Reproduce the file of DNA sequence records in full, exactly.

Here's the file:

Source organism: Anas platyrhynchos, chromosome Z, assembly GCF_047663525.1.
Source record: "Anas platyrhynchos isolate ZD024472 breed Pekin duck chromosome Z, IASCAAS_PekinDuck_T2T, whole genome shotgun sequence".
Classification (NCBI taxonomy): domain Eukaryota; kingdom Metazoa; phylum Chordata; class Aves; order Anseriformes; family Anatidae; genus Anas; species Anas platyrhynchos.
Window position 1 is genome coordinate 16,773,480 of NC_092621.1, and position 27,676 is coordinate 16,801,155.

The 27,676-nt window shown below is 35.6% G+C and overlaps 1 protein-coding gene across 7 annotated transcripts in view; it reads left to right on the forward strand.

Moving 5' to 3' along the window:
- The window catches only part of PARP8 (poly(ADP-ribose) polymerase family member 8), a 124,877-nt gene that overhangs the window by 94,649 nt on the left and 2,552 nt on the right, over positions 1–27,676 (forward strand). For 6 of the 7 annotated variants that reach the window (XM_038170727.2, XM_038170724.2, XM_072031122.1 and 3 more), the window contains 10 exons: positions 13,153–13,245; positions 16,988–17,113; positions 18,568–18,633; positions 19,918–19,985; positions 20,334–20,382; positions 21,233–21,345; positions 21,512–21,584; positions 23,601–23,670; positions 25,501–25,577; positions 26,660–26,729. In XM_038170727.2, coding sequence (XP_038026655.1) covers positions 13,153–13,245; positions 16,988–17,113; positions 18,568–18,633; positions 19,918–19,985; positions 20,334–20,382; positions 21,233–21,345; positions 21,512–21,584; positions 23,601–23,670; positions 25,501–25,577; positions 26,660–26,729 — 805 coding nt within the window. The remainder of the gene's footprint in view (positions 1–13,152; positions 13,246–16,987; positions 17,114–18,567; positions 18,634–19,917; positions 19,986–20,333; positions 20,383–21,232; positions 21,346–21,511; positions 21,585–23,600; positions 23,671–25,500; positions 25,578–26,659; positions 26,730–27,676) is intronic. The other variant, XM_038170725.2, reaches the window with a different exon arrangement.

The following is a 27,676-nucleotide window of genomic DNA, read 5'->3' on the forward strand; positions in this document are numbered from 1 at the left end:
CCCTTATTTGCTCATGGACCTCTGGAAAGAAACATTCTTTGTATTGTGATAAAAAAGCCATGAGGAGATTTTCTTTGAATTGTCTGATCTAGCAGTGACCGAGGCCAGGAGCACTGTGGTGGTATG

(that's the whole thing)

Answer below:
Source organism: Anas platyrhynchos, chromosome Z, assembly GCF_047663525.1.
Source record: "Anas platyrhynchos isolate ZD024472 breed Pekin duck chromosome Z, IASCAAS_PekinDuck_T2T, whole genome shotgun sequence".
Classification (NCBI taxonomy): domain Eukaryota; kingdom Metazoa; phylum Chordata; class Aves; order Anseriformes; family Anatidae; genus Anas; species Anas platyrhynchos.
Window position 1 is genome coordinate 16,773,480 of NC_092621.1, and position 27,676 is coordinate 16,801,155.

The 27,676-nt window shown below is 35.6% G+C and overlaps 1 protein-coding gene across 7 annotated transcripts in view; it reads left to right on the forward strand.

Moving 5' to 3' along the window:
- The window catches only part of PARP8 (poly(ADP-ribose) polymerase family member 8), a 124,877-nt gene that overhangs the window by 94,649 nt on the left and 2,552 nt on the right, over positions 1–27,676 (forward strand). For 6 of the 7 annotated variants that reach the window (XM_038170727.2, XM_038170724.2, XM_072031122.1 and 3 more), the window contains 10 exons: positions 13,153–13,245; positions 16,988–17,113; positions 18,568–18,633; positions 19,918–19,985; positions 20,334–20,382; positions 21,233–21,345; positions 21,512–21,584; positions 23,601–23,670; positions 25,501–25,577; positions 26,660–26,729. In XM_038170727.2, coding sequence (XP_038026655.1) covers positions 13,153–13,245; positions 16,988–17,113; positions 18,568–18,633; positions 19,918–19,985; positions 20,334–20,382; positions 21,233–21,345; positions 21,512–21,584; positions 23,601–23,670; positions 25,501–25,577; positions 26,660–26,729 — 805 coding nt within the window. The remainder of the gene's footprint in view (positions 1–13,152; positions 13,246–16,987; positions 17,114–18,567; positions 18,634–19,917; positions 19,986–20,333; positions 20,383–21,232; positions 21,346–21,511; positions 21,585–23,600; positions 23,671–25,500; positions 25,578–26,659; positions 26,730–27,676) is intronic. The other variant, XM_038170725.2, reaches the window with a different exon arrangement.

The following is a 27,676-nucleotide window of genomic DNA, read 5'->3' on the forward strand; positions in this document are numbered from 1 at the left end:
CCCTTATTTGCTCATGGACCTCTGGAAAGAAACATTCTTTGTATTGTGATAAAAAAGCCATGAGGAGATTTTCTTTGAATTGTCTGATCTAGCAGTGACCGAGGCCAGGAGCACTGTGGTGGTATG